The Hub is a really special place to Andrew...
-Awesome Foundation: South Shore
All those big ideas started in this place.
So, there’s always been a special bond between CO3 & The Hub as Andrew, Dave, Tim, and Matt have nurtured the coworking & entrepreneurial cultures in their respective areas of the South Shore.
So finally. Officially & formally: CO3 & The HUB are coming together to be a part of the same WorkEvolved Family.
What is #WorkEvolved you ask? Well, it’s only that intense spirit of accelerated serendipity one can feel when their dreams begin to take shape. So, what does this mean for you?
Well, welcome to the new coworking culture in the South Shore! You get:
-1 Membership, 2 Awesome Locations to work from
-Exciting entrepreneurial events happening in both locations
-A little shared spirit to fuel the entrepreneurs of both locations
Check out our new webpage where we’ll be bringing all the info of these two awesome locations under one roof!
And, go follow us on each of our new social channels where, I’m sure you can figure out the handle:
Not enough to get you hooked? Come check out one (or both!) of our awesome locations and see what accelerated serendipity can do for you and how you can #WorkEvolved
Happy Monday everyone, Andrew here and I just wanted to recognize this Remembrance Day by giving a shoutout to our past & current veterans for being the ones to allow us the freedom to take our crazy entrepreneurial dreams!
For me, when Mashup Lab started, I'd head out of the house and surround myself with entrepreneurs at least twice a week at The Hub. This routine I started was important to me, and to anyone who's really starting to try and get something off the ground, I think you should really look into figuring out how you can dedicate some of your much-needed time into putting your business forward.
Starting a routine is the thing that I feel is really what allowed to get Mashup Lab started. It helped me get focused and get away from some of those distractions we may have at home. This week, I've actually got an interesting story to tell about how a friend of mine did this in the vlog this week.
Also, stay tuned into our socials on Wednesday because I've got a big announcement to make, it's something I've been working on for a while now!!
This Monday, Andrew wanted to talk about goal-setting, and what he teaches his #DreamBusiness entrepreneurs on Day 1 of the program!
What Andrew does is break down his goals into what sort of categories of the business they fall under. From this, it's super easy to figure out how to plot them into your 90-day plan and, how they're interconnected. Meaning, what do you need to do in the first 30 days, in order to achieve what you want to do in 60 days which allows you get to those bigger 90 day goals!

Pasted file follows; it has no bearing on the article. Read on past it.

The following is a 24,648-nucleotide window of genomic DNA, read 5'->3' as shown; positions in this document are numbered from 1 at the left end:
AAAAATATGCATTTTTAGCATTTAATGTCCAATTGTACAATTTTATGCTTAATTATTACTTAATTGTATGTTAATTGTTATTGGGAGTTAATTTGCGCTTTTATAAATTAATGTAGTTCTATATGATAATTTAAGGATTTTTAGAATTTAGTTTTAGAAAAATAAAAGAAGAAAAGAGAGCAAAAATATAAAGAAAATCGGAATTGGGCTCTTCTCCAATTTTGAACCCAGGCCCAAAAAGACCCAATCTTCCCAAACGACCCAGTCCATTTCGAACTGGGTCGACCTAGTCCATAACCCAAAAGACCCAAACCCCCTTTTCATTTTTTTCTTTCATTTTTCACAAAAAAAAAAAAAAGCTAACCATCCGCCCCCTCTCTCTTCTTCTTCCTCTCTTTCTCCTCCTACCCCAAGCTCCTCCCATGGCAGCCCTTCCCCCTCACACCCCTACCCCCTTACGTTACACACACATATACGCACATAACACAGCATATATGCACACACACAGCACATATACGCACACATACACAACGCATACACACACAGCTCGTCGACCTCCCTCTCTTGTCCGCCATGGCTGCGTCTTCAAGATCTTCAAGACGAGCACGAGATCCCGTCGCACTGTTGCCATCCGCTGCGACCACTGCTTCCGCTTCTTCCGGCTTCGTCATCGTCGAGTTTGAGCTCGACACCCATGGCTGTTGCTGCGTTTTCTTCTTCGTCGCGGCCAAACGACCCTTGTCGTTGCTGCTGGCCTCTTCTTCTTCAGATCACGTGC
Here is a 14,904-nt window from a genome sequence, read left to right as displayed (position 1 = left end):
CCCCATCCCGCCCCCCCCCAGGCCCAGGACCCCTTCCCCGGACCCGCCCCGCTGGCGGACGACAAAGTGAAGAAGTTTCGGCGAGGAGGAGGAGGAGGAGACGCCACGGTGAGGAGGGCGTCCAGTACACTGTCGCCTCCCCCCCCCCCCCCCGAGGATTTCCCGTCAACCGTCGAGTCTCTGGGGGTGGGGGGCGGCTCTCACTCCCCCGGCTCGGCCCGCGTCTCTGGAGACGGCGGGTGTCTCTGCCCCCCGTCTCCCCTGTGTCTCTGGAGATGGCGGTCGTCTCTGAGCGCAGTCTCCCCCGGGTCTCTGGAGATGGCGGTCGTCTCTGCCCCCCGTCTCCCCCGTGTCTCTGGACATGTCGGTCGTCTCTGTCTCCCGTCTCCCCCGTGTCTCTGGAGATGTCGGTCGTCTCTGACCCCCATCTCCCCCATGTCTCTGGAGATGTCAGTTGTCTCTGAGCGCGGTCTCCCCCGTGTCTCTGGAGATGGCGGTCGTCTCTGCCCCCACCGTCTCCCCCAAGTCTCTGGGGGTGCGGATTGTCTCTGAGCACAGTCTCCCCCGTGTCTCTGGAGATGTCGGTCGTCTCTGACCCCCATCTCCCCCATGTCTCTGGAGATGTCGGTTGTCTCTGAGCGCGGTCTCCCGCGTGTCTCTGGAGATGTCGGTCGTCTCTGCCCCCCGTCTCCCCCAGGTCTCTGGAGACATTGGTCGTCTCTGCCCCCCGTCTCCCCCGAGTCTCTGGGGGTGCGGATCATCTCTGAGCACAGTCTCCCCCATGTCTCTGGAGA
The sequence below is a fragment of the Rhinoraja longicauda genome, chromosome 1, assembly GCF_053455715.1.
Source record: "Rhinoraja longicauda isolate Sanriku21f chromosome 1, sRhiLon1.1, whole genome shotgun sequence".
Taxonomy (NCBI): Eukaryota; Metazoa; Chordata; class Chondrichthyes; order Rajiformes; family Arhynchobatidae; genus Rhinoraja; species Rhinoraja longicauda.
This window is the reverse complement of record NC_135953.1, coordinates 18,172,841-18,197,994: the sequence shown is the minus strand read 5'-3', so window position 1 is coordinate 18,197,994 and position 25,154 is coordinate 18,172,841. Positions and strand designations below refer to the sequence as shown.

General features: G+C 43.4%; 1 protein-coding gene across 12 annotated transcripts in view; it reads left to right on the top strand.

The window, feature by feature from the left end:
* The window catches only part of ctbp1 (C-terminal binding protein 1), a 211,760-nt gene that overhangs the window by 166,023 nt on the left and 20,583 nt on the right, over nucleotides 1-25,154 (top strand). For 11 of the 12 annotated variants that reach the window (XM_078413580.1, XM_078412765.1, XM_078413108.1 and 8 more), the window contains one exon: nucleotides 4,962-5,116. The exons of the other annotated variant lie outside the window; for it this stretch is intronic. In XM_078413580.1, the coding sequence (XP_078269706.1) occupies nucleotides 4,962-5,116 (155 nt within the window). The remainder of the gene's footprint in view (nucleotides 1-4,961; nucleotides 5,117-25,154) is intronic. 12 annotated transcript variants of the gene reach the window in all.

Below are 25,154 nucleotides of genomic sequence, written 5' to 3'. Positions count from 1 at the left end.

How he breaks down the goals of his business is into these five categories:
-Customer Discovery: Figuring out who it is that your business will interact with
-Product/Service Development: Figuring out how your company will make money and what it will sell
-Partnerships: Who you need on your side to help push your business forward
-Marketing: Figuring out how you're going to get your product or service to your customers
-Finances: What sort of financial help you need in order to achieve your goals
Figuring out how your goals fall into these categories allows you to reflect on THREE main objectives you would like to achieve in those 90 days! Or, take a page out of Andrew's book (pun intended) and get yourself a Best-Self Journal (the guy can't stop raving about it). There are kinds of tools out there for you to visualize your goals and get working at them!
We'd also like to shoutout another one of our #DreamBusiness graduates, Sober Island Brewing Co. they're trying to expand their business' product line and they need your help!
Check them out:
Lynnette Curtis's wraps are reusable beeswax food wraps, and the growing buzz around them are a testament to both her can-do mentality and good fortune in making a bee-line for an untapped and growing market in Nova Scotia.
In 2015, when a friend gave her a Christmas gift of reusable beeswax food wraps a western-Canadian company produced, Lynnette was intrigued.
She had always prided herself on being environmentally conscious, and she had never heard of such things.
She began experimenting with her own wraps, using them to wrap her and her husband's son's sandwiches for school and in other instances where typically plastic wrap is used.
Lynnette is certified in wellness techniques such as foot reflexology, aromatherapy and reiki, and she also used to make soaps and body care products.
The idea of producing the wraps for sale here began to take hold.
In May, she made a pitch to the Awesome Foundation South Shore, hoping to earn one of its monthly $1,000 awards, but it would take her to the June meeting before she was successful.
Lynnette credits the Awesome Foundation's money for giving her the ability to buy supplies, such as organic cotton and beeswax, so she could produce the wraps in bulk and pitch them at the farmers' markets.
After dabbling in the farmers' markets over the summer, Lynnette went on to start a full time job in September working as a teaching assistant, and juggled the wrap production on the side.
In time, she received a call from the Awesome Foundation's dean, Andrew Button, who also owns the businesses Mashup Lab and co-working space in Bridgewater called C03. Andrew had to have her to join Mashup Lab's #DreamBusiness program!
To see original article from LighthouseNOW: click here
Continuing the discussion around our blog post on Friday(read here: http://www.mashuplab.ca/…/mashup-weekend-yarmouth-innovatio…), Andrew wanted to share his thoughts on our current framing of what it means to be innovative.